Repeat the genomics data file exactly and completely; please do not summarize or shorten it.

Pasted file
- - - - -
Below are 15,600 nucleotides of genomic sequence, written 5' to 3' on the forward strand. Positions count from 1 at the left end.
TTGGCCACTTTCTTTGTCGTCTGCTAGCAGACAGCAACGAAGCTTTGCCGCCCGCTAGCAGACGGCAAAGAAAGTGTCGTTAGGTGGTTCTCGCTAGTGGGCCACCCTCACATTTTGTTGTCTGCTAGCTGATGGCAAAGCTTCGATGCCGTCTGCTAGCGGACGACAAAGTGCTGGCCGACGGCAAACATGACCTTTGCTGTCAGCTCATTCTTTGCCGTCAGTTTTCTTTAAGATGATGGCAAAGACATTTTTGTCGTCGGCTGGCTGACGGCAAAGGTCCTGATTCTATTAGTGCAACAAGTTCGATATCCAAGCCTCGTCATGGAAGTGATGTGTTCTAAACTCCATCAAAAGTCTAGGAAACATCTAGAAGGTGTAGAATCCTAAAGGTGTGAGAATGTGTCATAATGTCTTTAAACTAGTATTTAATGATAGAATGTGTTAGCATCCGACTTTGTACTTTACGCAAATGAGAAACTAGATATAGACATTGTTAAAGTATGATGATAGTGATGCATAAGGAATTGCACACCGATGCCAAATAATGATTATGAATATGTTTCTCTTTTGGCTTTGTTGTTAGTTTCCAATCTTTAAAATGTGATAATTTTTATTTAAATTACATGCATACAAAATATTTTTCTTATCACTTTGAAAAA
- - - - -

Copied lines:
Below are 15,600 nucleotides of genomic sequence, written 5' to 3' on the forward strand. Positions count from 1 at the left end.
TTGGCCACTTTCTTTGTCGTCTGCTAGCAGACAGCAACGAAGCTTTGCCGCCCGCTAGCAGACGGCAAAGAAAGTGTCGTTAGGTGGTTCTCGCTAGTGGGCCACCCTCACATTTTGTTGTCTGCTAGCTGATGGCAAAGCTTCGATGCCGTCTGCTAGCGGACGACAAAGTGCTGGCCGACGGCAAACATGACCTTTGCTGTCAGCTCATTCTTTGCCGTCAGTTTTCTTTAAGATGATGGCAAAGACATTTTTGTCGTCGGCTGGCTGACGGCAAAGGTCCTGATTCTATTAGTGCAACAAGTTCGATATCCAAGCCTCGTCATGGAAGTGATGTGTTCTAAACTCCATCAAAAGTCTAGGAAACATCTAGAAGGTGTAGAATCCTAAAGGTGTGAGAATGTGTCATAATGTCTTTAAACTAGTATTTAATGATAGAATGTGTTAGCATCCGACTTTGTACTTTACGCAAATGAGAAACTAGATATAGACATTGTTAAAGTATGATGATAGTGATGCATAAGGAATTGCACACCGATGCCAAATAATGATTATGAATATGTTTCTCTTTTGGCTTTGTTGTTAGTTTCCAATCTTTAAAATGTGATAATTTTTATTTAAATTACATGCATACAAAATATTTTTCTTATCACTTTGAAAAA